charm Meaning in the Cambridge English Dictionary Cambridge dictionaries logo

Meaning of “charm” in the English Dictionary

"charm" in British English

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charmnoun

uk   /tʃɑːm/  us   /tʃɑːrm/
  • charm noun (ATTRACTION)

B2 [C or U] a ​quality that makes you like or ​feelattracted to someone or something: a woman ofgreat charm It's a ​town with a lot of old-world charm. Even as a ​youngboy he ​knew how to turn on the charm (= be ​pleasantintentionally) when he ​wanted something. I had to use all my charms to get them to ​lend us the ​hall.

expend iconexpend iconMore examples

  • charm noun (LUCKY OBJECT)

C2 [C] an ​object or saying that is ​thought to have ​magicalpowers, such as the ​ability to ​bring good ​luck: He ​keeps a rabbit's ​paw as a lucky/good ​luck charm.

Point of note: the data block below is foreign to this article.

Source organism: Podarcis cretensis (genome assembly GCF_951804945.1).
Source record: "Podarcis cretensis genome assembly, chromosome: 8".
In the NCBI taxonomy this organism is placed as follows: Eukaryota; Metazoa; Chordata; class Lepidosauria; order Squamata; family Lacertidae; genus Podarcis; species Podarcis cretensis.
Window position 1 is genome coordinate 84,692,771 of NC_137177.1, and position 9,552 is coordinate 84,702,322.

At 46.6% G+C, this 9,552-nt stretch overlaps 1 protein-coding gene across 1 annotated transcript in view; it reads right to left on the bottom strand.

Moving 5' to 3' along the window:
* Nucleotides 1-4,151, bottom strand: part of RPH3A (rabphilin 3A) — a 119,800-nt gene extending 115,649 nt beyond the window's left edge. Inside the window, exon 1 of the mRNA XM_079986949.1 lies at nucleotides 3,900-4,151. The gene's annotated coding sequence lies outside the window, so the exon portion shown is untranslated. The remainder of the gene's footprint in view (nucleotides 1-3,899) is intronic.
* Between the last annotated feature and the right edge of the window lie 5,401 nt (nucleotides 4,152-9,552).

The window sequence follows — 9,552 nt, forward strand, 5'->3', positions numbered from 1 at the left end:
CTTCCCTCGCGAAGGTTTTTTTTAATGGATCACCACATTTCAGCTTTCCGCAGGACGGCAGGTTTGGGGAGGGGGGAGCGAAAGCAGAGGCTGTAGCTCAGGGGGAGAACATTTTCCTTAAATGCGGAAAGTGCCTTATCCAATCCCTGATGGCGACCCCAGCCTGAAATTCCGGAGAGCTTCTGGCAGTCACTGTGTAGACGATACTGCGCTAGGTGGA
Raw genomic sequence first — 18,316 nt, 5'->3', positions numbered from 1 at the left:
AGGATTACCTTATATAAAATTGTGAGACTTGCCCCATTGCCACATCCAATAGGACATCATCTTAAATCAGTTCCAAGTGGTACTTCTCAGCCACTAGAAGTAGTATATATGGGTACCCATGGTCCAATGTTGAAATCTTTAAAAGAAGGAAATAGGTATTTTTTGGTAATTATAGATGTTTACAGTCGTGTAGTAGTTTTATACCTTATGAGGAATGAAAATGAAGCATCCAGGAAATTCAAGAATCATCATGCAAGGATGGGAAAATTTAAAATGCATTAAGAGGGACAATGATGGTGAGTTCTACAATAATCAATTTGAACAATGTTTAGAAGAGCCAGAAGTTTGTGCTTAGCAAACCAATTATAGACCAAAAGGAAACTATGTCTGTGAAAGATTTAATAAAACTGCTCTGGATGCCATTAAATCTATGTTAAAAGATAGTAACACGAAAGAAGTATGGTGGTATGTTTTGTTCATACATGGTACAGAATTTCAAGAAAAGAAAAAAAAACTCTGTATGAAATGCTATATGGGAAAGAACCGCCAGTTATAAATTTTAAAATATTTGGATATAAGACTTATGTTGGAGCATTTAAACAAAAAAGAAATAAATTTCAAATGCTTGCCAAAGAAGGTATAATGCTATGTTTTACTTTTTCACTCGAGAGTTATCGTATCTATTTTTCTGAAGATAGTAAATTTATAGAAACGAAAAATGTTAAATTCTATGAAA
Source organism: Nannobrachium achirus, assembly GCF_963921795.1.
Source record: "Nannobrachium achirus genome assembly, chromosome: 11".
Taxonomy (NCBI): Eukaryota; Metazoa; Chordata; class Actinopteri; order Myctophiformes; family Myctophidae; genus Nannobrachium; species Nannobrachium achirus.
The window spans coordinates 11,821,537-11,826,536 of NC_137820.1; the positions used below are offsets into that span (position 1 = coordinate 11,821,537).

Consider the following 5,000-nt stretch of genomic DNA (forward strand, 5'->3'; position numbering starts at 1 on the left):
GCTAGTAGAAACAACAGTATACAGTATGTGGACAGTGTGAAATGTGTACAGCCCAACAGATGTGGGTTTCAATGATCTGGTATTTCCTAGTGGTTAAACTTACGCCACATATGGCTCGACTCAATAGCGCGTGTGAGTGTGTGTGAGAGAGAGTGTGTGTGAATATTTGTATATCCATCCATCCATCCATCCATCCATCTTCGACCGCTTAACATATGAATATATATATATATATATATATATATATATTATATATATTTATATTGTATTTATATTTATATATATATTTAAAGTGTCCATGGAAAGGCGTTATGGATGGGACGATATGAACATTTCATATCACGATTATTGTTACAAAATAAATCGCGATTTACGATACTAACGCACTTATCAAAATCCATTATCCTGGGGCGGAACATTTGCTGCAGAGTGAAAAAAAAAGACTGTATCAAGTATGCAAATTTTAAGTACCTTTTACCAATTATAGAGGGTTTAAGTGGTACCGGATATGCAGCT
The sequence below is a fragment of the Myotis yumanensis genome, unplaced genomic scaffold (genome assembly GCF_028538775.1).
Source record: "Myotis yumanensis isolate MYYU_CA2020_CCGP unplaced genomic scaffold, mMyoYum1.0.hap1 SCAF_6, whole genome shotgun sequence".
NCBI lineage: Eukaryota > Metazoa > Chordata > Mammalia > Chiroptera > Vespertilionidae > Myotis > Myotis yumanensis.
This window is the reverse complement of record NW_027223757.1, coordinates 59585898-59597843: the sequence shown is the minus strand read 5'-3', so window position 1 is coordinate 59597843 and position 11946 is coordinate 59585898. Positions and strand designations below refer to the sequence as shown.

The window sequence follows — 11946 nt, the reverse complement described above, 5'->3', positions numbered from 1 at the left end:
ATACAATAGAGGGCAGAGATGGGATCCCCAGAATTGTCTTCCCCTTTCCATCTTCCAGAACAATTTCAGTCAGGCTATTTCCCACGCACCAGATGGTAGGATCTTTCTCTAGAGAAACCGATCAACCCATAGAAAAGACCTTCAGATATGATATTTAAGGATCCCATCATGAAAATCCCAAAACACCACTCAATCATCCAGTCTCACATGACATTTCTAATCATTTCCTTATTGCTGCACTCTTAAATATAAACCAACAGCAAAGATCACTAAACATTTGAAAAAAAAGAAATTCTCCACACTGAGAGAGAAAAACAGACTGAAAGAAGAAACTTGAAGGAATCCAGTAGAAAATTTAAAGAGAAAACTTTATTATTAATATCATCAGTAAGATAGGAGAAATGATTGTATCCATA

charmverb [T often passive]

uk   /tʃɑːm/  us   /tʃɑːrm/
(Definition of charm from the Cambridge Advanced Learner’s Dictionary & Thesaurus © Cambridge University Press)

"charm" in American English

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charmnoun

 us   /tʃɑrm/
  • charm noun (ATTRACTION)

[C/U] a ​specialquality of a ​person or thing that makes the ​person or thing ​attractive: [C] I never could ​resist the charms of the ​city.
  • charm noun (LUCKY OBJECT)

[C] an ​object or saying that is ​believed to ​bring good ​luck: Many ​peoplecarry good ​luck charms.
charm
verb [T]  us   /tʃɑrm/
Charlie charms everyone.
charmed
adjective  us   /tʃɑrmd/
His ​completely charmed ​guests did not ​want to ​leave the ​party.
charming
adjective  us   /ˈtʃɑr·mɪŋ/
He was ​thoughtful and charming.
(Definition of charm from the Cambridge Academic Content Dictionary © Cambridge University Press)
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